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ADHD and academic achievement
The link between Attention-Deficit/Hyperactivity Disorder (ADHD) and academic performance is a complex one, a new study carried out by Lee Thompson - Chair of Case Western Reserve University's Psychological Sciences Department - and colleagues, has found.
It showed that the link involves the interaction of genes and environment.
The investigation has been published in the journal Psychological Science and considered the influences with regards to the impact they have on reading ability, mathematics performance and the continuum of ADHD behaviour.
Mr Thompson said: "If we have this much overlap between genes that affect behaviours of ADHD and academic achievement, it gives validity to the relation of ADHD behaviours and poor academics."
However, he added there are different approaches for interventions that can be taken based on the extent of environmental influence on ADHD tendencies.
Chartered Psychologist and Chartered Scientist Barry Bourne said: "The results of a piece of action research, which I conducted last year and which were reported in ADHD in Practice, Nov 2010, Volume Two Number Three, outlined the crucial involvement of deficiencies in working memory in many of those with a diagnosis of ADD/ADHD, which also would appear to be one of the reasons for the relatively high comorbidity levels between ADD/ADHD and other neurodevelopmental 'disorders'."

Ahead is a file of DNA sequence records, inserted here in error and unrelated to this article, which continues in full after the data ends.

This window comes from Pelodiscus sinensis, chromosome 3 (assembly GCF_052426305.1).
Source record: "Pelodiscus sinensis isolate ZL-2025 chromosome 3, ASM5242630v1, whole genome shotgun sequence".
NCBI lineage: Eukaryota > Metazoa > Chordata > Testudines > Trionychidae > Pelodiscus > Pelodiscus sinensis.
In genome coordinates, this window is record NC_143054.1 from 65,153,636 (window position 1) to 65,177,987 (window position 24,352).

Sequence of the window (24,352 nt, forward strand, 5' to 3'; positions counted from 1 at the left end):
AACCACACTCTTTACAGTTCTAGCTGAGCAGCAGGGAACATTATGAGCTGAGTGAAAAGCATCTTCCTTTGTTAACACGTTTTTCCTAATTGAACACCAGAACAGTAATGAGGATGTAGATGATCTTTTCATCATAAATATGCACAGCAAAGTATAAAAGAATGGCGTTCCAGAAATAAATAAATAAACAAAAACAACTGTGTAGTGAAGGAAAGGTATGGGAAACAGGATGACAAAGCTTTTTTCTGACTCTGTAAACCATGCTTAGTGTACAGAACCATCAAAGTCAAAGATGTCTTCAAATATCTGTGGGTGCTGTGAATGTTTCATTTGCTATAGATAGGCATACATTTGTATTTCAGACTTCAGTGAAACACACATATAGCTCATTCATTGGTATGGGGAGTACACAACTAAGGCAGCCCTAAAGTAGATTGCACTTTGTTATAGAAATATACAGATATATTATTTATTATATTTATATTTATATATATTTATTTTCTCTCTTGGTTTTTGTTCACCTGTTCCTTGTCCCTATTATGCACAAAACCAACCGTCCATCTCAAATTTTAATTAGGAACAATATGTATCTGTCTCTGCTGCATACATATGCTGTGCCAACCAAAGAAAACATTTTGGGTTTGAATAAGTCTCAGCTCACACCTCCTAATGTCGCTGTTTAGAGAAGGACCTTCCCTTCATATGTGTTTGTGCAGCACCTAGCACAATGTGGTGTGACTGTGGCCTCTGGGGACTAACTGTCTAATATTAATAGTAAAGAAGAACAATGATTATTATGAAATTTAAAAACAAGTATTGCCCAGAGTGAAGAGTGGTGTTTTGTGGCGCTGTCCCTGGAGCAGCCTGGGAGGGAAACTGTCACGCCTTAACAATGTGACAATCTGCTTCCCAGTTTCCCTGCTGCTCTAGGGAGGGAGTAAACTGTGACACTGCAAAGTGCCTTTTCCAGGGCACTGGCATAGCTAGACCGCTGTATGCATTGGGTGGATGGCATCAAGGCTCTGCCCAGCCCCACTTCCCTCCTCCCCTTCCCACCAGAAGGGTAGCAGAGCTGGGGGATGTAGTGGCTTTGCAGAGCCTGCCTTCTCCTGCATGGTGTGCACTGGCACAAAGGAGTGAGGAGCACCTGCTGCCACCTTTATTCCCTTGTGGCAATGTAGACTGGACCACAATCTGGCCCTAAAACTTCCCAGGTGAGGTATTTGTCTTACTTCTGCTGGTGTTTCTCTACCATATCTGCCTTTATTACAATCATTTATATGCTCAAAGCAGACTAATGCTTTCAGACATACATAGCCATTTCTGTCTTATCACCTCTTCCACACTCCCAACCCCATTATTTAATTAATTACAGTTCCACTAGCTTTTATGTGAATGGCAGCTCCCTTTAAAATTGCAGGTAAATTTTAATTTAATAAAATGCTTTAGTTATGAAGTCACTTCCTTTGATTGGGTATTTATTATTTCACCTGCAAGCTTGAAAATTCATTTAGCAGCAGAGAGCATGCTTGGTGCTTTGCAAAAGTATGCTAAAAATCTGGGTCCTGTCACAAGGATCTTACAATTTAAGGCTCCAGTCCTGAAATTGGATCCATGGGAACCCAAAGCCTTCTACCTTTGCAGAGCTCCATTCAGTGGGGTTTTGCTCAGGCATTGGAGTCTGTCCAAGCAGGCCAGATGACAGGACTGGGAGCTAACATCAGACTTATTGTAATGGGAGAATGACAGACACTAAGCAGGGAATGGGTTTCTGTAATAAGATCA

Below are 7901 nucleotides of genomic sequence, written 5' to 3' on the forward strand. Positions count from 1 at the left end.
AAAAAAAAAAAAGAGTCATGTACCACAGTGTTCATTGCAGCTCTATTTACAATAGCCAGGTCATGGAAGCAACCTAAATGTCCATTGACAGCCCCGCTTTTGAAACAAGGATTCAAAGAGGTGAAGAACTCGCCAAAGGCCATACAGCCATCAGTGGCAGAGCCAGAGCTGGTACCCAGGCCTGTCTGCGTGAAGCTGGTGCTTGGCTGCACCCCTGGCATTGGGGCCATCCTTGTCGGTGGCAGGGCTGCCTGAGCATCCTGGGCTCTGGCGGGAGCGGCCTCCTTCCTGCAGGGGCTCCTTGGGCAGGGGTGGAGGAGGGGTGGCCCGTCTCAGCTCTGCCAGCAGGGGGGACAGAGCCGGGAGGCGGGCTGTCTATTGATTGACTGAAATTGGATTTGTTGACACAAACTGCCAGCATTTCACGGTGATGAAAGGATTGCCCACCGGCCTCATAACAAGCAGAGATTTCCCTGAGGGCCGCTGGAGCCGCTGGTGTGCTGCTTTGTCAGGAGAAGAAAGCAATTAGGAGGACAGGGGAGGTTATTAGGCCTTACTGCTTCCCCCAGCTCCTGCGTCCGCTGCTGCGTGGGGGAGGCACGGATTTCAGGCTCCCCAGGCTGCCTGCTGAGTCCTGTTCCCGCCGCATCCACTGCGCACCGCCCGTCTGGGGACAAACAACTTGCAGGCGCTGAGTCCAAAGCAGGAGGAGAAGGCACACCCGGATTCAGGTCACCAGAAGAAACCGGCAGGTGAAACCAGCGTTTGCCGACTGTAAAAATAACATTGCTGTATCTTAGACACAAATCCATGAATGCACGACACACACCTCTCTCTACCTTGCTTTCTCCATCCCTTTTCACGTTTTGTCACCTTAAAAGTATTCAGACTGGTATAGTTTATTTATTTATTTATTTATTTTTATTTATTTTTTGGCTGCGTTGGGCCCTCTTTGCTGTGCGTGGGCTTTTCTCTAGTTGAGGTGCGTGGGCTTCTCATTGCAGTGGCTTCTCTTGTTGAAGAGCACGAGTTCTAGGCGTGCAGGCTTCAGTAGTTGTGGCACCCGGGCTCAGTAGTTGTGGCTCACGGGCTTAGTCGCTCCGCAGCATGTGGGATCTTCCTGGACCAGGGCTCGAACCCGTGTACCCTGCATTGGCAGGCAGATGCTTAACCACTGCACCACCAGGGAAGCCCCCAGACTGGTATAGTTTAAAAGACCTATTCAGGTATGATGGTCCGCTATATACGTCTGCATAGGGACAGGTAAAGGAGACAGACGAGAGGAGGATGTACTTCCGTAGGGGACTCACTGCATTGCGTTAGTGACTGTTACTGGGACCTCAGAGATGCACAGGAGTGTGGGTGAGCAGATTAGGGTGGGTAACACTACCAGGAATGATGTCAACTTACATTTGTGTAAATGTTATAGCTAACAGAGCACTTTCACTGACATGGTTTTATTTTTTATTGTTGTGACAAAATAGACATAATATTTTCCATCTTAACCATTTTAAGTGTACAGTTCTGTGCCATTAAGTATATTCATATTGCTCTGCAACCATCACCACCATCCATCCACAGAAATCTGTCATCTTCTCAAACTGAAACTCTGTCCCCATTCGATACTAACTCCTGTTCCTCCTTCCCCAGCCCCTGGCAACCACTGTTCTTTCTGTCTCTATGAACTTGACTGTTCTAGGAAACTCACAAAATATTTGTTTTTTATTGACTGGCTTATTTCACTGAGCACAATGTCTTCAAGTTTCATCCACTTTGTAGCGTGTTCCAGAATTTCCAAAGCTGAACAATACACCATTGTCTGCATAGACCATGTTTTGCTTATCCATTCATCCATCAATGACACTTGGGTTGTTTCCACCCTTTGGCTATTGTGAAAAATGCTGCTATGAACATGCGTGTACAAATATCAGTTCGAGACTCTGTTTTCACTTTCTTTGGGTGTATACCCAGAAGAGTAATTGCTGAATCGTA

"The results of clinical practice over 40 years led to the above piece of action research."
"I wonder if the link between poor feeding and sleeping babies is due to the underlying neurobiological deficits in those with inherited ADHD, rather than vice-versa?"
A recent study published in Archives of Disease in Childhood showed that babies who have difficulties with feeding and sleeping can be at greater risk of developing behavioural problems such as ADHD.
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